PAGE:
Columbia family starts #Sing2Lines social media challenge to raise money for medical research

The parents of Eliza O'Neill have started a social media campaign in hopes of raising money to fund clinical trials that could help save her life.

Singing a couple of lines of your favorite song might save some lives, including the life of 4-year-old Eliza O'Neill from Columbia.

Eliza has been diagnosed with Sanfilippo syndrome, a degenerative disease that usually presents itself between the ages of 2 and 6.

Eliza's parents, Glenn and Cara O'Neill, have been urgently using the powers of social media to help solicit funds for clinical trials that have shown to stop the spread of the disease in animals.

"It's just a terrible disease. Things that are really bad happen around the ages of 4, 5 and 6," Glenn O'Neill said Monday. "There's a very good chance it could be stopped this year."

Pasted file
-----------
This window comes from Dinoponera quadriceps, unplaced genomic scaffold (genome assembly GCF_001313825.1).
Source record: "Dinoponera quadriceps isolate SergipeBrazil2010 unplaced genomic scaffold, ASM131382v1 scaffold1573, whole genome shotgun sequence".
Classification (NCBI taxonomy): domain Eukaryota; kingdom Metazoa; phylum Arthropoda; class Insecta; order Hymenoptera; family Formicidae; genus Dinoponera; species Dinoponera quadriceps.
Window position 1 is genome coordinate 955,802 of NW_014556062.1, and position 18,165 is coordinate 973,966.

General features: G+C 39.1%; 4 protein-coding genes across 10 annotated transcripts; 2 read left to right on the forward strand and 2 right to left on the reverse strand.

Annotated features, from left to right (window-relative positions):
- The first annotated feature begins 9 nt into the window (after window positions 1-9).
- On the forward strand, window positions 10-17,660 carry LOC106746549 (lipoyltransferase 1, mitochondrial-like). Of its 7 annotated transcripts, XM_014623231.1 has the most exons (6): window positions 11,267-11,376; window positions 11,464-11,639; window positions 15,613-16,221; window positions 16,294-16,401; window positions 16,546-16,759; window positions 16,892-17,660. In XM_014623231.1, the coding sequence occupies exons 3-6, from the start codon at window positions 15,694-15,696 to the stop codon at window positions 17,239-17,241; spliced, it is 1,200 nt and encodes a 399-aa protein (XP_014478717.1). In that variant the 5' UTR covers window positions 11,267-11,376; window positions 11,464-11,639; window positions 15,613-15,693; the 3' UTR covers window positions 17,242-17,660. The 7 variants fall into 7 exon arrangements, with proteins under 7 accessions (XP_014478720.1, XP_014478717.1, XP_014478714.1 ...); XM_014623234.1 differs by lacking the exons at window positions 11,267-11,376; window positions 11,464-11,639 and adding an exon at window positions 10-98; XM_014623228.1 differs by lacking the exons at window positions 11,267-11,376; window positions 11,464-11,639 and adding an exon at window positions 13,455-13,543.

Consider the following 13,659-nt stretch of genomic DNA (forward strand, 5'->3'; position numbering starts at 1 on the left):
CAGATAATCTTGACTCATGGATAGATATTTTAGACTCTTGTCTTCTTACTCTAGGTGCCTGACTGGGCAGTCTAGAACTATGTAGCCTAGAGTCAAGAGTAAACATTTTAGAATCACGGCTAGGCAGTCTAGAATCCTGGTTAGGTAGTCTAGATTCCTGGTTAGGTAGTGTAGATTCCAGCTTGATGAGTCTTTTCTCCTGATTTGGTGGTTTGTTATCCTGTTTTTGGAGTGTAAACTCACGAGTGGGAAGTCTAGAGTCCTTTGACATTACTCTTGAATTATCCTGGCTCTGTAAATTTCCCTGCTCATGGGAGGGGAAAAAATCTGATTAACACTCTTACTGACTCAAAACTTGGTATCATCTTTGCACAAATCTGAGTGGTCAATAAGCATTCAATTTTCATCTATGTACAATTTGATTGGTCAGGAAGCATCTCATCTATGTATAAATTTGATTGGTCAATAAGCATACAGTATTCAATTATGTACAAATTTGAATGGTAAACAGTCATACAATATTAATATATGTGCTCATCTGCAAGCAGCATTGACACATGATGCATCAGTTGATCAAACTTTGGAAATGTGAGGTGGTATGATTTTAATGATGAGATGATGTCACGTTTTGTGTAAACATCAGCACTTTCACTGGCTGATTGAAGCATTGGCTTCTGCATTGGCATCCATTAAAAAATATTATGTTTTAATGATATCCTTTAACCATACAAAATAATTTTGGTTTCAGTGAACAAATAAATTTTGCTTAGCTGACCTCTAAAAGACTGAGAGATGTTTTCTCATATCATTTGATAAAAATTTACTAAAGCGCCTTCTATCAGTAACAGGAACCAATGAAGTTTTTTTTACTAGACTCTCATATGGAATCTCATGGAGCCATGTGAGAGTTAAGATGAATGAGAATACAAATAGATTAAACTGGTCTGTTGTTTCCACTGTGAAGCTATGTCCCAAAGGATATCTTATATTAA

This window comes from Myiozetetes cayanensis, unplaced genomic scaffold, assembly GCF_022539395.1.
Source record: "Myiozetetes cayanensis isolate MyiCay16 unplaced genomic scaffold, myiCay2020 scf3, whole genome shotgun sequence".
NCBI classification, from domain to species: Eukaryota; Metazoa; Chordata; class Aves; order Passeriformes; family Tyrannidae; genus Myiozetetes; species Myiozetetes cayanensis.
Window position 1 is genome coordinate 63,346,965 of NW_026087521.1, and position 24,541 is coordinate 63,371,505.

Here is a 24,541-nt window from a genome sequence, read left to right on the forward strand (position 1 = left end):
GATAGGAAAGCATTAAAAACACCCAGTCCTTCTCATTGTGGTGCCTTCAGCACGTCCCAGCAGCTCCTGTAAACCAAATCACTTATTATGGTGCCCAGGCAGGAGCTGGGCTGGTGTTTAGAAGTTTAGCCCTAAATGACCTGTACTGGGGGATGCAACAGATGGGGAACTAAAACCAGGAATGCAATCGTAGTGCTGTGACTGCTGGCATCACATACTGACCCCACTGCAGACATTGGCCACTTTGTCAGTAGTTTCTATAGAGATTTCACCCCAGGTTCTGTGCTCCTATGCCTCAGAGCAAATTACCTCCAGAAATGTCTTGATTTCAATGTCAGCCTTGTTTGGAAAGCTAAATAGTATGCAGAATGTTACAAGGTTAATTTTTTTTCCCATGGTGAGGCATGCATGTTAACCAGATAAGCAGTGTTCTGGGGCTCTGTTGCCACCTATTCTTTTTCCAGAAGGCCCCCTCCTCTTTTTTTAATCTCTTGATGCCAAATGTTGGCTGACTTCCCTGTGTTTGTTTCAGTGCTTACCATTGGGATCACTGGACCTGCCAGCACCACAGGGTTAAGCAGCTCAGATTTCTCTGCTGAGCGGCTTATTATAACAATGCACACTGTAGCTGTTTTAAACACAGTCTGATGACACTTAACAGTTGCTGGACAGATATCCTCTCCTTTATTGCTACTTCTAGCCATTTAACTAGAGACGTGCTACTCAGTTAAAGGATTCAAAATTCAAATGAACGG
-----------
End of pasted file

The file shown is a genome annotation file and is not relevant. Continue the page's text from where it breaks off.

The O'Neills have already raised more than $1 million through thanks to a heart-breaking video of Eliza that went viral back in April, but the campaign is still short about $700,000.

Inspired by Eliza's own love of music and the ALS Ice Water Challenge, they suggest people record a video of themselves singing a couple of lines from their favorite song and then challenge five friends to do the same on social media. It's called #Sing2Lines for #SavingEliza.

They are asking participants to donate $50 to, the non-profit organization they started last year.

Glenn O'Neill said they were initially able to raise $250,000 through traditional fund-raising methods but knew they needed some help.

"It just wasn't getting us there in time with how much money we needed," so they turned to social media, O'Neill said.

Freelance artist Benjamin Von Wong made the video at no charge to the family and they posted it on their site. "No words we can write or type can say can express what we're going through like that video," he said.

The video went viral.

"We had absolutely fabulous luck," he said.

They're hoping for some more.

"We're asking folks don't wait to be challenged," O'Neill said. "Sing your own two lines and start it, please."

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